Blueair Air Purifiers for Healthy Pollutant Free Air

We are exposed to air in all activities all the time everywhere. Most of us believe that the invisible odorless air is always refreshingly healthy. What we need in every breath we take is oxygen, and we exhale carbon dioxide in return. Plants absorb carbon dioxide through photosynthesis, and produce oxygen among other things. Some of the most common gases naturally exist in air include nitrogen, nitrogen oxide, hydrogen, argon, helium, neon, ozone, methane, xenon, and krypton. It is easy to believe that nothing else exists, but the truth is that air is full of pollutants; some pollutants are visible for examples smokes from car exhaust or tall chimney of a factory, while blueair air purifiersothers have strong odor such as gas from petroleum works, waste facilities, chemical industries, contaminated soil treatment, and more.

There is another type of air pollution called particle pollution; it refers to a mix of tiny liquid and solid particles that exist in the air we breathe. The particles come from everywhere including but not limited to mechanical processes that break down bigger bits into tiny ones, construction, demolition, wear and tear of tires, roads, engines, or break pads, of cars, and dust storm. Tiny living organisms and their derivatives are also particle pollutants such as dust mites, viruses, and bacteria. Fortunately, we can prevent the air we breathe in our houses and offices from being polluted by using quality air purifiers. There are probably hundreds of air purifier brands in the market with each of them claims to be the best. Blueair, a Chicago-based air purifier company, is one of few that live up to the claim.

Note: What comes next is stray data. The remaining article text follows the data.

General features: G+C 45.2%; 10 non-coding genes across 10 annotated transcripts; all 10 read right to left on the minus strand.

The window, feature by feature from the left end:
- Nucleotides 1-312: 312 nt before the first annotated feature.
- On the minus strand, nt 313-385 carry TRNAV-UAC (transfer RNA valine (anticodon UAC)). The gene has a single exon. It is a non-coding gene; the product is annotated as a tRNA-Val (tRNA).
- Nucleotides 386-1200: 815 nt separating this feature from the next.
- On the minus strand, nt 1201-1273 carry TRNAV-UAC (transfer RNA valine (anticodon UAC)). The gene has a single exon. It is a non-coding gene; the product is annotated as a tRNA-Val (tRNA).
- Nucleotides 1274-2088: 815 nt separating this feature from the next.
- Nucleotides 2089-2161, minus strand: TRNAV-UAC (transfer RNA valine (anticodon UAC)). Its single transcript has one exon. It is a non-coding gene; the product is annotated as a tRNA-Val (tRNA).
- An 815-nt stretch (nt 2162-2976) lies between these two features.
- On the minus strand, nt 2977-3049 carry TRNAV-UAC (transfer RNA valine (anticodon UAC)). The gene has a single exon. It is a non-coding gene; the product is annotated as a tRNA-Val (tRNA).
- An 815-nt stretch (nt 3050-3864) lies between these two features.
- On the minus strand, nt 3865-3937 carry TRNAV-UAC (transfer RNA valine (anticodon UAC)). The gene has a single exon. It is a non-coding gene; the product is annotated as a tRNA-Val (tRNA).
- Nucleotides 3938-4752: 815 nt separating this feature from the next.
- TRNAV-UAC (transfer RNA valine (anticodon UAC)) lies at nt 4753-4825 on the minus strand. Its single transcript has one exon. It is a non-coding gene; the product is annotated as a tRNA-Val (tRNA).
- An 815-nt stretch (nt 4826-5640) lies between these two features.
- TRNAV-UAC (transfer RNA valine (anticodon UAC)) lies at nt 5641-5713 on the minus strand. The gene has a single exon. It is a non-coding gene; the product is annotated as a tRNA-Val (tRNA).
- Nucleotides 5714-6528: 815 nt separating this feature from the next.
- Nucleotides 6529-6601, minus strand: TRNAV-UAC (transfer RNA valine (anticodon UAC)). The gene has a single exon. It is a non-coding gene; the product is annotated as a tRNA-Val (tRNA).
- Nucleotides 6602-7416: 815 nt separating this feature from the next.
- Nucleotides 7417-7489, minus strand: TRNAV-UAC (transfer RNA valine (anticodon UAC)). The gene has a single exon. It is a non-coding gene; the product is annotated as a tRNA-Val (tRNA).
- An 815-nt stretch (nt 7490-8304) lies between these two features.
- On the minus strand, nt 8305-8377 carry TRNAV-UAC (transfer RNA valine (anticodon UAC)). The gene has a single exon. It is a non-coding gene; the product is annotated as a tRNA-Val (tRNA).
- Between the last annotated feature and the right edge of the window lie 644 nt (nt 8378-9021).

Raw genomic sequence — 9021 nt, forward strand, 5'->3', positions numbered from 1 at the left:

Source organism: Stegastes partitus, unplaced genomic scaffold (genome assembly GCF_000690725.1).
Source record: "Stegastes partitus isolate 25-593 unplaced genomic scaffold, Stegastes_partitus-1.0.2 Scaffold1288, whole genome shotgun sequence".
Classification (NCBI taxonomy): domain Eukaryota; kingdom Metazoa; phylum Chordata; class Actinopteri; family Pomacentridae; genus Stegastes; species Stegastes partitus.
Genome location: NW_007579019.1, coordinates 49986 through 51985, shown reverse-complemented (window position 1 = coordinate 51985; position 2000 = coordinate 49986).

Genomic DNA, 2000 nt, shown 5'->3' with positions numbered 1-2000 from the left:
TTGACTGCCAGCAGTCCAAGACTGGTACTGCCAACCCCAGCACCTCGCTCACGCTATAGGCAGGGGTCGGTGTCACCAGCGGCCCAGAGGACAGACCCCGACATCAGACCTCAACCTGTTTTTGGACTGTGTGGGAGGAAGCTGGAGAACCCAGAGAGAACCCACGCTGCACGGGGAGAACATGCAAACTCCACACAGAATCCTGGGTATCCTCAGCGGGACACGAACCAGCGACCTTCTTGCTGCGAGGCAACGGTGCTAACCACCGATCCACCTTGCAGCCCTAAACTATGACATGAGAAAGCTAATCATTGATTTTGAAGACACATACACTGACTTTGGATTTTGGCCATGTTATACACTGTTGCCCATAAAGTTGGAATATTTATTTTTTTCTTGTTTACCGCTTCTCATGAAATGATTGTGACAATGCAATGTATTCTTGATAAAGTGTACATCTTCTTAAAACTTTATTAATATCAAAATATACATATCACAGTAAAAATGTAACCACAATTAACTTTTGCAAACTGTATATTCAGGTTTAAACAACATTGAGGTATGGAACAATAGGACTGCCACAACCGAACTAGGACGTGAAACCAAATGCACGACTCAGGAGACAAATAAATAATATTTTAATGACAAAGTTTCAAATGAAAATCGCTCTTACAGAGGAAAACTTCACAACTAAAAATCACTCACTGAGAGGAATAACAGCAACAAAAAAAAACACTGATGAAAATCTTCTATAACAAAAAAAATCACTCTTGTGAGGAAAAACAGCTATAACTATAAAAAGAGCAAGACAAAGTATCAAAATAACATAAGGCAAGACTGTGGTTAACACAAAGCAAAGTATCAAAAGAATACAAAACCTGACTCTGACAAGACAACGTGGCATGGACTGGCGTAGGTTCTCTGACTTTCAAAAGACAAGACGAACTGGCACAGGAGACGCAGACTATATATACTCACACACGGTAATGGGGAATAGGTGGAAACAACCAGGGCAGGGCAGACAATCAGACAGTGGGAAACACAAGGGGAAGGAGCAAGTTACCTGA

Blueair’s existing product lines fall into 4 categories including:

    - Blueair Classic 603            - Blueair Sense+        - Blueair Pro M
    - Blueair Classic 650E          - Blueair Sense          - Blueair Pro L
    - Blueair Classic 203 Slim                                       - Blueair Pro XL
    - Blueair Classic 403
    - Blueair Classic 450E
    - Blueair Classic 503


It is the filter that makes the difference

One of the most common and widely acceptable standards for air filtration level is HEPA (High Efficiency Particulate Air). As defined by the U.S. Department of Energy, HEPA filters are able to remove 99.7% airborne particles with minimum diameter of 0.3 microns (a human hair measures at 30 to 120 microns). In reality, many products can have much lower particle removal efficiency of 85% and still considered HEPA-compliance. According to a report by EPA (Environmental Protection Agency) in Integrated Science Assessment for Particulate Matter, particles are grouped based on size in three categories: coarse (2.5 microns to 10 microns), fine (2.5 microns and smaller), and ultrafine (smaller than 0.1 microns). Since HEPA standard requires an air filter to remove particles sized down to 0.3 microns, it ignores ultrafine particles (UFPs).